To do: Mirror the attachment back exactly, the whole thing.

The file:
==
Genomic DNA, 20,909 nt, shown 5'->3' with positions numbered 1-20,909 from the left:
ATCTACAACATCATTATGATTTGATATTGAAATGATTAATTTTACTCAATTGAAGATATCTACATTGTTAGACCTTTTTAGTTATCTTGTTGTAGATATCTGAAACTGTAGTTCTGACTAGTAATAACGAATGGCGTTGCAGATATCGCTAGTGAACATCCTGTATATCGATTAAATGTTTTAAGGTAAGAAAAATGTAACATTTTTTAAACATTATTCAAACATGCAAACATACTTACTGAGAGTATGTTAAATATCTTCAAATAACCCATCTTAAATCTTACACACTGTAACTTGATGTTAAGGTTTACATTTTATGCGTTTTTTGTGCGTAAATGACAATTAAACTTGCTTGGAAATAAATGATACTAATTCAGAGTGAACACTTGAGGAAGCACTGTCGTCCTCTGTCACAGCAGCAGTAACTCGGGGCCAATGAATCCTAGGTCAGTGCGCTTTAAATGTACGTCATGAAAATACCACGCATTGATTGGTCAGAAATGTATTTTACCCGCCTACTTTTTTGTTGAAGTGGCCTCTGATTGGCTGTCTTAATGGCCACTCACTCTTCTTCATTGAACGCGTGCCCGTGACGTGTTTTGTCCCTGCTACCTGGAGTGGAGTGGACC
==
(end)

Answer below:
Genomic DNA, 20,909 nt, shown 5'->3' with positions numbered 1-20,909 from the left:
ATCTACAACATCATTATGATTTGATATTGAAATGATTAATTTTACTCAATTGAAGATATCTACATTGTTAGACCTTTTTAGTTATCTTGTTGTAGATATCTGAAACTGTAGTTCTGACTAGTAATAACGAATGGCGTTGCAGATATCGCTAGTGAACATCCTGTATATCGATTAAATGTTTTAAGGTAAGAAAAATGTAACATTTTTTAAACATTATTCAAACATGCAAACATACTTACTGAGAGTATGTTAAATATCTTCAAATAACCCATCTTAAATCTTACACACTGTAACTTGATGTTAAGGTTTACATTTTATGCGTTTTTTGTGCGTAAATGACAATTAAACTTGCTTGGAAATAAATGATACTAATTCAGAGTGAACACTTGAGGAAGCACTGTCGTCCTCTGTCACAGCAGCAGTAACTCGGGGCCAATGAATCCTAGGTCAGTGCGCTTTAAATGTACGTCATGAAAATACCACGCATTGATTGGTCAGAAATGTATTTTACCCGCCTACTTTTTTGTTGAAGTGGCCTCTGATTGGCTGTCTTAATGGCCACTCACTCTTCTTCATTGAACGCGTGCCCGTGACGTGTTTTGTCCCTGCTACCTGGAGTGGAGTGGACC